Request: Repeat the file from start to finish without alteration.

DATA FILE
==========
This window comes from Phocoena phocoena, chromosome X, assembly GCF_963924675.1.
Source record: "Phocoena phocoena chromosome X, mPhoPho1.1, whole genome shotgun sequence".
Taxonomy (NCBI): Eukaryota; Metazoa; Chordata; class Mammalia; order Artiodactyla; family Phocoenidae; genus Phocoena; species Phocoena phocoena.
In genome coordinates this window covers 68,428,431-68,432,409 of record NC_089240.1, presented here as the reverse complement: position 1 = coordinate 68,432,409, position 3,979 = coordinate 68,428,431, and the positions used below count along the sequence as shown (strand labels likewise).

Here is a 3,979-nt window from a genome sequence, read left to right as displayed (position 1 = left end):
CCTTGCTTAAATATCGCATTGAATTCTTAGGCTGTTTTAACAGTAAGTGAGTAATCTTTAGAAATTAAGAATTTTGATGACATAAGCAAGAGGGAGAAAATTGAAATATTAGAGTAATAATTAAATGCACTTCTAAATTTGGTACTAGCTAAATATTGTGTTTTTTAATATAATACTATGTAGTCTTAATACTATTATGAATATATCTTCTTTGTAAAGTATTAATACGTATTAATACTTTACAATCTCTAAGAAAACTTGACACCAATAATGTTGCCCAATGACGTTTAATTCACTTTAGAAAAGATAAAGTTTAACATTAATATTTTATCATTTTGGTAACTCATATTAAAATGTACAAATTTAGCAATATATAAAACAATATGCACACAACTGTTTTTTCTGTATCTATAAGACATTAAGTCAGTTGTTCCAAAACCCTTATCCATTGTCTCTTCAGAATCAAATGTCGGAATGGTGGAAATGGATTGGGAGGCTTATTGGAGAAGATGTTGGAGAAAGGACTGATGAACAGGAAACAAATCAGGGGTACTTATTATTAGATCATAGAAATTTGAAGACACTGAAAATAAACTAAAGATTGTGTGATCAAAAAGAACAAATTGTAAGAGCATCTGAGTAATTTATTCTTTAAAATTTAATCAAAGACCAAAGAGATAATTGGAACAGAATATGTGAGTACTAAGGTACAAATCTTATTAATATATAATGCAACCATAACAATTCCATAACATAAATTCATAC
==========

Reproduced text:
This window comes from Phocoena phocoena, chromosome X, assembly GCF_963924675.1.
Source record: "Phocoena phocoena chromosome X, mPhoPho1.1, whole genome shotgun sequence".
Taxonomy (NCBI): Eukaryota; Metazoa; Chordata; class Mammalia; order Artiodactyla; family Phocoenidae; genus Phocoena; species Phocoena phocoena.
In genome coordinates this window covers 68,428,431-68,432,409 of record NC_089240.1, presented here as the reverse complement: position 1 = coordinate 68,432,409, position 3,979 = coordinate 68,428,431, and the positions used below count along the sequence as shown (strand labels likewise).

Here is a 3,979-nt window from a genome sequence, read left to right as displayed (position 1 = left end):
CCTTGCTTAAATATCGCATTGAATTCTTAGGCTGTTTTAACAGTAAGTGAGTAATCTTTAGAAATTAAGAATTTTGATGACATAAGCAAGAGGGAGAAAATTGAAATATTAGAGTAATAATTAAATGCACTTCTAAATTTGGTACTAGCTAAATATTGTGTTTTTTAATATAATACTATGTAGTCTTAATACTATTATGAATATATCTTCTTTGTAAAGTATTAATACGTATTAATACTTTACAATCTCTAAGAAAACTTGACACCAATAATGTTGCCCAATGACGTTTAATTCACTTTAGAAAAGATAAAGTTTAACATTAATATTTTATCATTTTGGTAACTCATATTAAAATGTACAAATTTAGCAATATATAAAACAATATGCACACAACTGTTTTTTCTGTATCTATAAGACATTAAGTCAGTTGTTCCAAAACCCTTATCCATTGTCTCTTCAGAATCAAATGTCGGAATGGTGGAAATGGATTGGGAGGCTTATTGGAGAAGATGTTGGAGAAAGGACTGATGAACAGGAAACAAATCAGGGGTACTTATTATTAGATCATAGAAATTTGAAGACACTGAAAATAAACTAAAGATTGTGTGATCAAAAAGAACAAATTGTAAGAGCATCTGAGTAATTTATTCTTTAAAATTTAATCAAAGACCAAAGAGATAATTGGAACAGAATATGTGAGTACTAAGGTACAAATCTTATTAATATATAATGCAACCATAACAATTCCATAACATAAATTCATAC